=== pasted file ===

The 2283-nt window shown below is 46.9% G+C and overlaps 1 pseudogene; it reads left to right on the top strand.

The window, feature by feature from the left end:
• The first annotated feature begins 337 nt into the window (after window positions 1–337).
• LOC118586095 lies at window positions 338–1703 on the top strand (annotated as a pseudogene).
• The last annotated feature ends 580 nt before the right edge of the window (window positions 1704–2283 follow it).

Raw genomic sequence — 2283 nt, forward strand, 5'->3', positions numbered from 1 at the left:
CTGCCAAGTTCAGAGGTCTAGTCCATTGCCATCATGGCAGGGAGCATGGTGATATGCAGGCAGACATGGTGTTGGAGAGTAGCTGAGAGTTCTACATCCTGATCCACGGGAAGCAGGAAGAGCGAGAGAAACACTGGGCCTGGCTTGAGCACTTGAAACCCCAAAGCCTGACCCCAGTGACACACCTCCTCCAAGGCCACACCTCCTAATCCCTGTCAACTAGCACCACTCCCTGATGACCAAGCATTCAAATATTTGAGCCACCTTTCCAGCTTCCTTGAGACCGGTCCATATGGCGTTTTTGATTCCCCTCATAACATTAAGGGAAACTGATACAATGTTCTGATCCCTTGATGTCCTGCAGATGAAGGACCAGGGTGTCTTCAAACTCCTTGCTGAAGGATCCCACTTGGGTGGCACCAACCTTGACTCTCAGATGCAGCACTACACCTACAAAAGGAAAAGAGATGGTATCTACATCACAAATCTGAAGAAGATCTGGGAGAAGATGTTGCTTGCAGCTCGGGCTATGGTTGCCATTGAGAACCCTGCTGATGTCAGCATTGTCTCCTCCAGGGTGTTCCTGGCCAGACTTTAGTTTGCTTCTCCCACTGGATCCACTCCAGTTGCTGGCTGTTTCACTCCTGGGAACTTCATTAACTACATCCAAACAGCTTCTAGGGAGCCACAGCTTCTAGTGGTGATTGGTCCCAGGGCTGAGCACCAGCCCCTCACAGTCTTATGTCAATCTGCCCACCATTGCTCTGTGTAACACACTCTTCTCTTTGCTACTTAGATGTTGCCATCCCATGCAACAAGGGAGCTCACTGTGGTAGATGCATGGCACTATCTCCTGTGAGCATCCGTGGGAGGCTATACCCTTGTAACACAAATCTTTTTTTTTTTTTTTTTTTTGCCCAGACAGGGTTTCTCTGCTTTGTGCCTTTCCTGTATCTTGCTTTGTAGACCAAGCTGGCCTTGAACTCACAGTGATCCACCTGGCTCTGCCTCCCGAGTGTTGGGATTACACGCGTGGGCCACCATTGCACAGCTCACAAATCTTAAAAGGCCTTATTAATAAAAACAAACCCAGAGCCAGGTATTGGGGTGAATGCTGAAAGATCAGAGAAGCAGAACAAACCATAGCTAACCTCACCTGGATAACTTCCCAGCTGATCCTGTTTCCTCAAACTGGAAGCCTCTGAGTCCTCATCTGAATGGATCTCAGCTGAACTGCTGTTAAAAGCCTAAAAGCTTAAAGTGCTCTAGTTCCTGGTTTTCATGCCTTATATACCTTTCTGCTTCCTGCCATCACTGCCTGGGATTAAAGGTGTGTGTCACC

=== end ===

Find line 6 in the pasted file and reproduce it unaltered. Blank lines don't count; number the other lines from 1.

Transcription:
Raw genomic sequence — 2283 nt, forward strand, 5'->3', positions numbered from 1 at the left: